He is a resident of the beautiful state of Oregon and a fly fisherman - both of which immediately endear him to me and both of which would have been immediately evident to you if only my photo were sharper...

That meeting - with a Masterpiece of RF Engineering and with its quiet, charming, Masterful Creator - was the highlight of FDIM 2015 for me.

...-.- de m0xpd

Friday 5 June 2015


After a few self indulgent posts of what n2cqr would call "travelogue", its time to post some more useful material about Dayton - particularly as I'd made a fool of myself by speaking at the Four Days in May event...

Those of you who showed the good taste to miss my presentation can at least download the materials from this site.

There is a copy of the written "paper", which was printed in the conference "proceedings".

There is also a copy of the PowerPoint slides I used as backdrop to my presentation - although many of the animations and transitions will make precious little sense without my words over the top - the slides are just the "backing track". That's not to suggest they made much sense with my words over the top!

The presentation was recorded on video and will be made available on-line at some point. I'll add a link to make my embarrassment complete when such a link becomes available.

For any that don't know, QRP-ARCI's "Four Days in May" runs concurrently with the Dayton Hamvention.

Both events are a must-see for QRP enthusiasts, in my opinion. The social side of FDIM is particularly enjoyable.

I believe these are coffee mats - but they may as well have been beer mats, as there was quite a deal of business conducted in the bar!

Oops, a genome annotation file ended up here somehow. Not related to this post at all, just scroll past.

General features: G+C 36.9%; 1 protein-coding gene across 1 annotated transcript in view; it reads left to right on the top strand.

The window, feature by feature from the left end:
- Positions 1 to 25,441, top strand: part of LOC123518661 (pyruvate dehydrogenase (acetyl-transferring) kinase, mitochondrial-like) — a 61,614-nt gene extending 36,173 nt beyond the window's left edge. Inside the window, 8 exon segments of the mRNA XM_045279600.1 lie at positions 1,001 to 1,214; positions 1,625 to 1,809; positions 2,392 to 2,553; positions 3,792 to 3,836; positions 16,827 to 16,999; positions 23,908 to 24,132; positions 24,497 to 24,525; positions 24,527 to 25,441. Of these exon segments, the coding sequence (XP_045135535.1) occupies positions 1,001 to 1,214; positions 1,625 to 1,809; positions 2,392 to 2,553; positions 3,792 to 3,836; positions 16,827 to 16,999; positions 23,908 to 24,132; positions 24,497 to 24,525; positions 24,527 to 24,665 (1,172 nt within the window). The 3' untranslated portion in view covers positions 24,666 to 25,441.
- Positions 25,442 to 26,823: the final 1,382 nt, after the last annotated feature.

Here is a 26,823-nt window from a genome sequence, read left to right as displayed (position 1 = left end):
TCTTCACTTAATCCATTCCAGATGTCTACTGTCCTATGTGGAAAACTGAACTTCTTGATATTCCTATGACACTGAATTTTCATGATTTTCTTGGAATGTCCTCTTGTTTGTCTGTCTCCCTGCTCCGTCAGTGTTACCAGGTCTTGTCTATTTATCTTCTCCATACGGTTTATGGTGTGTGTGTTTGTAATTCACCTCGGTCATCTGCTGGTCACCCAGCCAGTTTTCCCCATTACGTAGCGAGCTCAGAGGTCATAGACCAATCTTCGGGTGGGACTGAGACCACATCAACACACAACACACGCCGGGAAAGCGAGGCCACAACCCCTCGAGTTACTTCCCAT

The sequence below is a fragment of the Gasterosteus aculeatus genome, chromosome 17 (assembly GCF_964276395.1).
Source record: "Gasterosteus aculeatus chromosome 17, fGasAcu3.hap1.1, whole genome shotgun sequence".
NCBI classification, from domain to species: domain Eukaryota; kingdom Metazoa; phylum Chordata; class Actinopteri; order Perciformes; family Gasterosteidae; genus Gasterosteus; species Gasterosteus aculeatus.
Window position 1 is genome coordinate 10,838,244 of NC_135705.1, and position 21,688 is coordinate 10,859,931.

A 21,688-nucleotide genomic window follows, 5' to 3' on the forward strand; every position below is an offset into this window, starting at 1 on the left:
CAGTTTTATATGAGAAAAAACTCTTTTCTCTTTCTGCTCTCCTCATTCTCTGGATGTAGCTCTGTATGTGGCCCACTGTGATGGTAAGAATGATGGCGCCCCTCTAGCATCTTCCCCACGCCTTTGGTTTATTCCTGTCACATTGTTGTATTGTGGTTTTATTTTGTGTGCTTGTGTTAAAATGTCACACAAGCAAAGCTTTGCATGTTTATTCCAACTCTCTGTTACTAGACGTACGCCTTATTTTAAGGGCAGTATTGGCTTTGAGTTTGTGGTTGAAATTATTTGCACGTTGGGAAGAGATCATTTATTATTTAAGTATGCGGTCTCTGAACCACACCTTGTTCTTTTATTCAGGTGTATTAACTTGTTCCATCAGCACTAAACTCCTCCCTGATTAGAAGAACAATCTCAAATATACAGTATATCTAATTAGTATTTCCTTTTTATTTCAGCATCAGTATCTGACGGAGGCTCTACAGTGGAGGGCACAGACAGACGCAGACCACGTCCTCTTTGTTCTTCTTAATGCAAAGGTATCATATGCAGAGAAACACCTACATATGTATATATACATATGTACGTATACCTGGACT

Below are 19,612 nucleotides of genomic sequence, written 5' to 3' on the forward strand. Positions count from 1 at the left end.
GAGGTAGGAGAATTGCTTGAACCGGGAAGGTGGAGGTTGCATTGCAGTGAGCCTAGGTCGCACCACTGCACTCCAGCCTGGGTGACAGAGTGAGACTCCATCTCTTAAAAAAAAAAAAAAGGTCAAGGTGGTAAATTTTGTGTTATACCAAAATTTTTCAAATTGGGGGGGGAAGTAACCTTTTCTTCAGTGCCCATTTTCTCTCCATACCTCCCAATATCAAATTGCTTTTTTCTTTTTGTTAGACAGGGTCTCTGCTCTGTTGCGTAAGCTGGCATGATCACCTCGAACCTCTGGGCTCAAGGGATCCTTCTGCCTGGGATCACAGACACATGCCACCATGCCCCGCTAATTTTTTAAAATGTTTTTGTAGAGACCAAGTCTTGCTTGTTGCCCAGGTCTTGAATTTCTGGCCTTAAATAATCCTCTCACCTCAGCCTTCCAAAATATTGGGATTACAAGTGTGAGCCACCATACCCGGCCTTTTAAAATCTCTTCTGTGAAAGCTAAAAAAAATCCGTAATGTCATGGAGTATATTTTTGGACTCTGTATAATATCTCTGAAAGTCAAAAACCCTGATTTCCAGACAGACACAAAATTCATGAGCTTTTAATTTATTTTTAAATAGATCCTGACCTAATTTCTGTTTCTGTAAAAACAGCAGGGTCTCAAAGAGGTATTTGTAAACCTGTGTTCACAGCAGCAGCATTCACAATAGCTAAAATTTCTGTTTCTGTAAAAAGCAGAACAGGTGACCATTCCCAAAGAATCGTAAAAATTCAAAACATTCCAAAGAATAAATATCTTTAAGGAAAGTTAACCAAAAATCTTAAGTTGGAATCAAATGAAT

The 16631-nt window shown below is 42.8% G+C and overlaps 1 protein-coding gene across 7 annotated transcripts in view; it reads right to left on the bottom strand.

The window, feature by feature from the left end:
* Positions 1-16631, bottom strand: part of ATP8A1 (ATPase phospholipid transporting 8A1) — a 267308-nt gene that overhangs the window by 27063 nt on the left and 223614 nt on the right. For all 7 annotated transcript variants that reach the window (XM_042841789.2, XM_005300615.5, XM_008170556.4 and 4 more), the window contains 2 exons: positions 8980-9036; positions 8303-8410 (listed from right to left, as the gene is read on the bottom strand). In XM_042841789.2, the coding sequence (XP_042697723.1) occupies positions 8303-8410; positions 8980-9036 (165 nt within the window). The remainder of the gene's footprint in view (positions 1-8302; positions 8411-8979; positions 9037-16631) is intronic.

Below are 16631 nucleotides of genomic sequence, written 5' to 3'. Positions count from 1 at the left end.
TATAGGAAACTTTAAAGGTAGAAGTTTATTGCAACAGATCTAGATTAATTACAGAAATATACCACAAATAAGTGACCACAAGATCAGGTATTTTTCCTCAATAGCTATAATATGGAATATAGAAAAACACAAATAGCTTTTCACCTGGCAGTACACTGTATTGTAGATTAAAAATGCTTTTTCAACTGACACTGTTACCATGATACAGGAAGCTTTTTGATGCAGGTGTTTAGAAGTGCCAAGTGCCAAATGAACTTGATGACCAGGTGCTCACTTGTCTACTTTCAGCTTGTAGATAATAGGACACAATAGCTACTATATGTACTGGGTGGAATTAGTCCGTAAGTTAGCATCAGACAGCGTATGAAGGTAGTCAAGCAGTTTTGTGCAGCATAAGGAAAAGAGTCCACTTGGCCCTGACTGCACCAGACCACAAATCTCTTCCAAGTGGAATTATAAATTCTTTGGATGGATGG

The Hamvention - which is based on the other side of town, some thirty minutes' drive away from the FDIM Hotel, is vast.

The indoor spaces include trade stalls from ALL the major manufacturers and all the important groups and Societies, such as our own RSGB...

Mrs m0xpd was even running the G-QRP stall single-handed at one stage!

As well as the big players, smaller manufacturers are present too, including American Morse Equipment, from whom I purchased the little paddle kit mentioned in a previous post...

When you're done with the indoor stalls, you can go outside to the Flea Market - where you need to be prepared with all the American superlatives ("Awesome" etc) you can muster - for it extends further than the eye can see (and much further than my legs or my patience could carry me).

Here's a shot of one random line of parked-up dealers, plying their trade...

Whilst I appreciate that not everybody is able to get there (it is expensive and inconvenient) FDIM gets my very highest recommendation. I had a great time.

My special thanks to Steve, g4gxl, to all my friends at G-QRP, to Rex, w1rex, to Tom, wb8lcd and Chuck, w8pt and to all the other folks I enjoyed meeting and talking with.

I shall certainly be there next year!

...-.- de m0xpd

Wednesday 3 June 2015

Ham Radio in Laramie